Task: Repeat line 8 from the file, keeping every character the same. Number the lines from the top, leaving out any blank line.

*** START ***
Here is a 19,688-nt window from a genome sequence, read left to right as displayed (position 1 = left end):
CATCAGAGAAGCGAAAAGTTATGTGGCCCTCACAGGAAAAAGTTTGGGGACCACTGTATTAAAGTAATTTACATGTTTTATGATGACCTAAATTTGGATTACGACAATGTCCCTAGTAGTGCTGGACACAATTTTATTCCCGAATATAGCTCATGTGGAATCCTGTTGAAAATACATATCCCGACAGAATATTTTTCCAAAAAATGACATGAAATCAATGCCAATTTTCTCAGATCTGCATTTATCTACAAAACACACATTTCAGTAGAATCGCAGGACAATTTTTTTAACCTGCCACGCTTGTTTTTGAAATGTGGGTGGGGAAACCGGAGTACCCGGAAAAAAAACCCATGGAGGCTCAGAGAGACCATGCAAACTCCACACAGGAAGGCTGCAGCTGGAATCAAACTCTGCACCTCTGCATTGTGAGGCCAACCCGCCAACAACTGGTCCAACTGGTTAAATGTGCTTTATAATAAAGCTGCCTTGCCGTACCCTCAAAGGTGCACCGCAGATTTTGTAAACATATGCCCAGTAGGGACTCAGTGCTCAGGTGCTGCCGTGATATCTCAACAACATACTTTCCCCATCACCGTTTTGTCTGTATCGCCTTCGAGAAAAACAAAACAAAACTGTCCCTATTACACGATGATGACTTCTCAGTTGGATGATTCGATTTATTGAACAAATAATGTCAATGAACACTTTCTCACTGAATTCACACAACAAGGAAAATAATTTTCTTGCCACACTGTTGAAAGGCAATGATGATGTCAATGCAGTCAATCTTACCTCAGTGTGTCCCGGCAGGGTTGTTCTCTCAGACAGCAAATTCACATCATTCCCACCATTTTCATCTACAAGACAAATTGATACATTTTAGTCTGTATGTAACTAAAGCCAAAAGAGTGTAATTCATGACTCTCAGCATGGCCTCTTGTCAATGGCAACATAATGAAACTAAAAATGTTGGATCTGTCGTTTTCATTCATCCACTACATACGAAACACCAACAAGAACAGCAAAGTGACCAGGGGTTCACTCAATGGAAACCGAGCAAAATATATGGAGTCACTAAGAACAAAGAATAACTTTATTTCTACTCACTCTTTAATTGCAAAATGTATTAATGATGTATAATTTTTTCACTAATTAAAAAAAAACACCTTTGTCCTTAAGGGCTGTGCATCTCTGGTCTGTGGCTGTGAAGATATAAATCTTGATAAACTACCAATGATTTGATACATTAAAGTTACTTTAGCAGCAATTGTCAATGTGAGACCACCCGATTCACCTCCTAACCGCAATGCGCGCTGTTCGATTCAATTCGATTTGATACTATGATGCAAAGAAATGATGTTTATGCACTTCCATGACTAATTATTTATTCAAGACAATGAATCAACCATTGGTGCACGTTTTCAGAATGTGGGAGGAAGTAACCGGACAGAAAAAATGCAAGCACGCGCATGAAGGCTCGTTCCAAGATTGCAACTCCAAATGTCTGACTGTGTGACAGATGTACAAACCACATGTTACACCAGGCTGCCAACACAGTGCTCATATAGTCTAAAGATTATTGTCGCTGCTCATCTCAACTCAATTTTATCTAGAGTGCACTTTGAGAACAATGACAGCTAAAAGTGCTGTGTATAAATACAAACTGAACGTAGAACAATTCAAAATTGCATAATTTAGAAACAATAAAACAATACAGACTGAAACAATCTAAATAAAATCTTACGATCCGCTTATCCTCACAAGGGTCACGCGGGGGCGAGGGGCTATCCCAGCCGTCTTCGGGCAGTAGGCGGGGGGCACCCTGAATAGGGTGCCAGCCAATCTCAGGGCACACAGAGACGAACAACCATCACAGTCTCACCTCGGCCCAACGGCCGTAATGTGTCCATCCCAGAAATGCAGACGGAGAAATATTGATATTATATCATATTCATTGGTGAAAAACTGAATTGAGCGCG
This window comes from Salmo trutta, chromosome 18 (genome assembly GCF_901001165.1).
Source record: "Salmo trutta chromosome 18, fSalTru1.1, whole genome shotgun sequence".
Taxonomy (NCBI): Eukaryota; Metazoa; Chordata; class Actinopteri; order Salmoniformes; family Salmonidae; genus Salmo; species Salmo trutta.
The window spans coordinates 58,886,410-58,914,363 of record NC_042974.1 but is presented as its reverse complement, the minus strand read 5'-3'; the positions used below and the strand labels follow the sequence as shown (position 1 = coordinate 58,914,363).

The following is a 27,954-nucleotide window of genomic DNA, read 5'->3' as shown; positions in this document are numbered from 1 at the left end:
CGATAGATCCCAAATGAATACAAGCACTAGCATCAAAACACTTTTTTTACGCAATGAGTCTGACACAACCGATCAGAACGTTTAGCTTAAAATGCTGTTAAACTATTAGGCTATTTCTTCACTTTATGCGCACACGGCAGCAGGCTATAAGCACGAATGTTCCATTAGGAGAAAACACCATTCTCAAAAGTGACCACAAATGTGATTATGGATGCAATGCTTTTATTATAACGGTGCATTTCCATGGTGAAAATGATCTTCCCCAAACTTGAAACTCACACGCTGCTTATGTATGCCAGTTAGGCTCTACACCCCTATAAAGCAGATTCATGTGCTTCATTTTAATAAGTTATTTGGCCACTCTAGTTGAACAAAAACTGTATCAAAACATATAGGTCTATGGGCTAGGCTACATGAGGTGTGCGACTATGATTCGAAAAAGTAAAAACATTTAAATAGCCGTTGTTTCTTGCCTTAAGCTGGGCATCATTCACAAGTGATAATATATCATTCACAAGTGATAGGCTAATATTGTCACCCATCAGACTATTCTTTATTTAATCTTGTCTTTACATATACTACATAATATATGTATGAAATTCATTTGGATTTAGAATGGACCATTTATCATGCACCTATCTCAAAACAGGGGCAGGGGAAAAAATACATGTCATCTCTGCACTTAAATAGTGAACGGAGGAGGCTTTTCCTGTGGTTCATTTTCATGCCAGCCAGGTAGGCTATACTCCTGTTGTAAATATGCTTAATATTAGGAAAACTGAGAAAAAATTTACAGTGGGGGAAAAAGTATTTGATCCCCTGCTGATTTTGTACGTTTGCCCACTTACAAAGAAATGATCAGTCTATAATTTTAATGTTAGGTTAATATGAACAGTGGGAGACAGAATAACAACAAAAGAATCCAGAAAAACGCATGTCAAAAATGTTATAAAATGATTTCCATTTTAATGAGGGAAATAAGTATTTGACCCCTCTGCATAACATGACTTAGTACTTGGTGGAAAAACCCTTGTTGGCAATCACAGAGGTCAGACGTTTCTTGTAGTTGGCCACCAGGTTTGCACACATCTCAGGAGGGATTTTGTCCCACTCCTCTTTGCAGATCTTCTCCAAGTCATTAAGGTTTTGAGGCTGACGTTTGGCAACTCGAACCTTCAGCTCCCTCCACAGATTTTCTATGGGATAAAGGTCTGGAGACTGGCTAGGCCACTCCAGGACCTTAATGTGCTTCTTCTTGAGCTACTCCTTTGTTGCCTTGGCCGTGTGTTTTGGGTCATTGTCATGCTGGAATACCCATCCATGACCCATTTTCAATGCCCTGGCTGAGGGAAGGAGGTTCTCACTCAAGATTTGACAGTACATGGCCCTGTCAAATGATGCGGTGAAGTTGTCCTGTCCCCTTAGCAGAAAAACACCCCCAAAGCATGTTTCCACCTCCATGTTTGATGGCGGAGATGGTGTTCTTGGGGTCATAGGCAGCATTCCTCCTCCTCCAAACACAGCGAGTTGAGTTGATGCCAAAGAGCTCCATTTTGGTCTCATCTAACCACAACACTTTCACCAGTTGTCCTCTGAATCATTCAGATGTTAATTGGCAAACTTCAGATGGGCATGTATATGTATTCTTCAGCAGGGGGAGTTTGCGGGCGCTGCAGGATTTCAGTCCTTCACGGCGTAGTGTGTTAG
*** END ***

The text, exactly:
CGATAGATCCCAAATGAATACAAGCACTAGCATCAAAACACTTTTTTTACGCAATGAGTCTGACACAACCGATCAGAACGTTTAGCTTAAAATGCTGTTAAACTATTAGGCTATTTCTTCACTTTATGCGCACACGGCAGCAGGCTATAAGCACGAATGTTCCATTAGGAGAAAACACCATTCTCAAAAGTGACCACAAATGTGATTATGGATGCAATGCTTTTATTATAACGGTGCATTTCCATGGTGAAAATGATCTTCCCCAAACTTGAAACTCACACGCTGCTTATGTATGCCAGTTAGGCTCTACACCCCTATAAAGCAGATTCATGTGCTTCATTTTAATAAGTTATTTGGCCACTCTAGTTGAACAAAAACTGTATCAAAACATATAGGTCTATGGGCTAGGCTACATGAGGTGTGCGACTATGATTCGAAAAAGTAAAAACATTTAAATAGCCGTTGTTTCTTGCCTTAAGCTGGGCATCATTCACAAGTGATAATATATCATTCACAAGTGATAGGCTAATATTGTCACCCATCAGACTATTCTTTATTTAATCTTGTCTTTACATATACTACATAATATATGTATGAAATTCATTTGGATTTAGAATGGACCATTTATCATGCACCTATCTCAAAACAGGGGCAGGGGAAAAAATACATGTCATCTCTGCACTTAAATAGTGAACGGAGGAGGCTTTTCCTGTGGTTCATTTTCATGCCAGCCAGGTAGGCTATACTCCTGTTGTAAATATGCTTAATATTAGGAAAACTGAGAAAAAATTTACAGTGGGGGAAAAAGTATTTGATCCCCTGCTGATTTTGTACGTTTGCCCACTTACAAAGAAATGATCAGTCTATAATTTTAATGTTAGGTTAATATGAACAGTGGGAGACAGAATAACAACAAAAGAATCCAGAAAAACGCATGTCAAAAATGTTATAAAATGATTTCCATTTTAATGAGGGAAATAAGTATTTGACCCCTCTGCATAACATGACTTAGTACTTGGTGGAAAAACCCTTGTTGGCAATCACAGAGGTCAGACGTTTCTTGTAGTTGGCCACCAGGTTTGCACACATCTCAGGAGGGATTTTGTCCCACTCCTCTTTGCAGATCTTCTCCAAGTCATTAAGGTTTTGAGGCTGACGTTTGGCAACTCGAACCTTCAGCTCCCTCCACAGATTTTCTATGGGATAAAGGTCTGGAGACTGGCTAGGCCACTCCAGGACCTTAATGTGCTTCTTCTTGAGCTACTCCTTTGTTGCCTTGGCCGTGTGTTTTGGGTCATTGTCATGCTGGAATACCCATCCATGACCCATTTTCAATGCCCTGGCTGAGGGAAGGAGGTTCTCACTCAAGATTTGACAGTACATGGCCCTGTCAAATGATGCGGTGAAGTTGTCCTGTCCCCTTAGCAGAAAAACACCCCCAAAGCATGTTTCCACCTCCATGTTTGATGGCGGAGATGGTGTTCTTGGGGTCATAGGCAGCATTCCTCCTCCTCCAAACACAGCGAGTTGAGTTGATGCCAAAGAGCTCCATTTTGGTCTCATCTAACCACAACACTTTCACCAGTTGTCCTCTGAATCATTCAGATGTTAATTGGCAAACTTCAGATGGGCATGTATATGTATTCTTCAGCAGGGGGAGTTTGCGGGCGCTGCAGGATTTCAGTCCTTCACGGCGTAGTGTGTTAG